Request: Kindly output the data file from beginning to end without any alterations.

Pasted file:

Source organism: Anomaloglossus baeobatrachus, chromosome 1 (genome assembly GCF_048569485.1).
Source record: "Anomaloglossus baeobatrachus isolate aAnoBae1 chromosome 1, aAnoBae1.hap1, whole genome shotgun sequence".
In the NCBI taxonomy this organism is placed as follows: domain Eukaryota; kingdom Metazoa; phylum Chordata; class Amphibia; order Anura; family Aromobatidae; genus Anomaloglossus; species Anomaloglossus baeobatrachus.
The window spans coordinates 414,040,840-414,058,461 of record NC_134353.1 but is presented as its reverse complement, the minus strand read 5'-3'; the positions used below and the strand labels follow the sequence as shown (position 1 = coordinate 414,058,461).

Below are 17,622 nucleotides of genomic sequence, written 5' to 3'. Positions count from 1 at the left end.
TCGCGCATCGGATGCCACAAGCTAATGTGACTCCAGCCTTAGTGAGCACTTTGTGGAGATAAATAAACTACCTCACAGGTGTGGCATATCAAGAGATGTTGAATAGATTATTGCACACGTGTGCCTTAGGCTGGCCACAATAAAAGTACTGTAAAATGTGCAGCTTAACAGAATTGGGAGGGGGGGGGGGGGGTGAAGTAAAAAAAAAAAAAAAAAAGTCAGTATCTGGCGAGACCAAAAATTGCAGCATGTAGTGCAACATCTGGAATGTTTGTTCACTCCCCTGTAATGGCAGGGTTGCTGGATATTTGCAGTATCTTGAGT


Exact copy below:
Source organism: Anomaloglossus baeobatrachus, chromosome 1 (genome assembly GCF_048569485.1).
Source record: "Anomaloglossus baeobatrachus isolate aAnoBae1 chromosome 1, aAnoBae1.hap1, whole genome shotgun sequence".
In the NCBI taxonomy this organism is placed as follows: domain Eukaryota; kingdom Metazoa; phylum Chordata; class Amphibia; order Anura; family Aromobatidae; genus Anomaloglossus; species Anomaloglossus baeobatrachus.
The window spans coordinates 414,040,840-414,058,461 of record NC_134353.1 but is presented as its reverse complement, the minus strand read 5'-3'; the positions used below and the strand labels follow the sequence as shown (position 1 = coordinate 414,058,461).

Below are 17,622 nucleotides of genomic sequence, written 5' to 3'. Positions count from 1 at the left end.
TCGCGCATCGGATGCCACAAGCTAATGTGACTCCAGCCTTAGTGAGCACTTTGTGGAGATAAATAAACTACCTCACAGGTGTGGCATATCAAGAGATGTTGAATAGATTATTGCACACGTGTGCCTTAGGCTGGCCACAATAAAAGTACTGTAAAATGTGCAGCTTAACAGAATTGGGAGGGGGGGGGGGGGGTGAAGTAAAAAAAAAAAAAAAAAAGTCAGTATCTGGCGAGACCAAAAATTGCAGCATGTAGTGCAACATCTGGAATGTTTGTTCACTCCCCTGTAATGGCAGGGTTGCTGGATATTTGCAGTATCTTGAGT